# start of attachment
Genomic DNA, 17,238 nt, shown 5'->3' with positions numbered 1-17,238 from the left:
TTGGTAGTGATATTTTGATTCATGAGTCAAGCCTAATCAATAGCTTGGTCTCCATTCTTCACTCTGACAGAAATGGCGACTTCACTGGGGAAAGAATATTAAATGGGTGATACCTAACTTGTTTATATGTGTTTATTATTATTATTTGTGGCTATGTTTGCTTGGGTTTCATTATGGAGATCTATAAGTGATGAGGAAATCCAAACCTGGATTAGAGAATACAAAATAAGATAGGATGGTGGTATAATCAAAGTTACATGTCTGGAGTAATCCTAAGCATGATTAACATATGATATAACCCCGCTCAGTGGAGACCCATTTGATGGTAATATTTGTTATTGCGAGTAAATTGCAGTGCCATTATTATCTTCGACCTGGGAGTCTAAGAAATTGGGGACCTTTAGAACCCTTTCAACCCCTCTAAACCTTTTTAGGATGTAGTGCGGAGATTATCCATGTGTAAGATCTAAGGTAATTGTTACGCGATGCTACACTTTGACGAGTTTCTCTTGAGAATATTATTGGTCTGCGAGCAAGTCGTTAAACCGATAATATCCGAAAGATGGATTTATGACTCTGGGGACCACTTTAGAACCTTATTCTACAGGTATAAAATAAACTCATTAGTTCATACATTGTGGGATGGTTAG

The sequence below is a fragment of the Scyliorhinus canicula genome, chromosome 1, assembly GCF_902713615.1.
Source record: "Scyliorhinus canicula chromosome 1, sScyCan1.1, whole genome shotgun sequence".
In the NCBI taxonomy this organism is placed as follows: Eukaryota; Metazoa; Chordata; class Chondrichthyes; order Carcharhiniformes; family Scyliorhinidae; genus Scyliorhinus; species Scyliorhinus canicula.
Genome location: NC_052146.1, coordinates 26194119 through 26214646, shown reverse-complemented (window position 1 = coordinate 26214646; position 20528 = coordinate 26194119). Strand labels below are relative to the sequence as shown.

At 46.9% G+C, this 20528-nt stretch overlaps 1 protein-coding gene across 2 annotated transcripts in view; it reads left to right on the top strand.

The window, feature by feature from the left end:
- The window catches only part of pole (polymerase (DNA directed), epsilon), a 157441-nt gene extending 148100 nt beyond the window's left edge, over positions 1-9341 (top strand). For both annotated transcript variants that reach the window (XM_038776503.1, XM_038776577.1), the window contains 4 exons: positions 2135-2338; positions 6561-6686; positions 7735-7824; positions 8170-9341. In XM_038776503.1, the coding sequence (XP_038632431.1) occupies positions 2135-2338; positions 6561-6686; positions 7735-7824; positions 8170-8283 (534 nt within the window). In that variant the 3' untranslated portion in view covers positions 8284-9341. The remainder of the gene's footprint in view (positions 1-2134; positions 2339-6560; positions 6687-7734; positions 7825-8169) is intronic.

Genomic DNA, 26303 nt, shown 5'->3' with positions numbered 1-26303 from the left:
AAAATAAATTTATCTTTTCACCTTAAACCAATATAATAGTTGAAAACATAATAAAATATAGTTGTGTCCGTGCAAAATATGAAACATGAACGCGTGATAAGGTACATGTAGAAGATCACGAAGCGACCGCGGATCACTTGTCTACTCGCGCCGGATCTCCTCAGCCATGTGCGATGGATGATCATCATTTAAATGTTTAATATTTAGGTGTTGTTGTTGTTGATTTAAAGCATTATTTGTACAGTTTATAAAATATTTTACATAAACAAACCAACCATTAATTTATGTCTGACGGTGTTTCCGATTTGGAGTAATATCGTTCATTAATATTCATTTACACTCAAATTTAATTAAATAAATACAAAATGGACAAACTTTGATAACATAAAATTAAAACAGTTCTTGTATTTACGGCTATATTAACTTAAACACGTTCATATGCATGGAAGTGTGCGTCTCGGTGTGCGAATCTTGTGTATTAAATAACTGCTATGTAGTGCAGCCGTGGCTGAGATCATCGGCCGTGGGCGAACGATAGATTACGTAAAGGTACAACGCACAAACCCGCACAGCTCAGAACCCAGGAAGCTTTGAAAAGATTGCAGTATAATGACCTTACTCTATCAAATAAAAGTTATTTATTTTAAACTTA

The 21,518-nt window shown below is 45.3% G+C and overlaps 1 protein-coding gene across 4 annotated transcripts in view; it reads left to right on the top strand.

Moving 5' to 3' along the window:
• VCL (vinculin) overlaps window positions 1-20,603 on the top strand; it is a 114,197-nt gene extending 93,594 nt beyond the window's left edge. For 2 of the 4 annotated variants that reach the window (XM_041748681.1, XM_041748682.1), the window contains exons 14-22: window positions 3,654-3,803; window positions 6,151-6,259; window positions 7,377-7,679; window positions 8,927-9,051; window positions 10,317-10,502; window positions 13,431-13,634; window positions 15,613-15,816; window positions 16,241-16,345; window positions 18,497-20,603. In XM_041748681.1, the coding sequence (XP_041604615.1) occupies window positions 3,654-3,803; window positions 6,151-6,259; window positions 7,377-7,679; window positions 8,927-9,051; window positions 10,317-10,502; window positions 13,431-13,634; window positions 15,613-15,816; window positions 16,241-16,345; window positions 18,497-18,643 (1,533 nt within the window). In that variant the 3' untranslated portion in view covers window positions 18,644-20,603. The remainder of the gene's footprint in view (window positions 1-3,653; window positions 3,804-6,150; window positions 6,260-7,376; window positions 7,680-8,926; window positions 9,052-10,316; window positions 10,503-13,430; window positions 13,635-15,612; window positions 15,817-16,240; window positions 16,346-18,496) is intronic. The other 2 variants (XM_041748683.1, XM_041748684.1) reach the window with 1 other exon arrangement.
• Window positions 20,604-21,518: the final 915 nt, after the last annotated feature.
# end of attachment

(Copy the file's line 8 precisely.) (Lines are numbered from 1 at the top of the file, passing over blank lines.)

The window, feature by feature from the left end: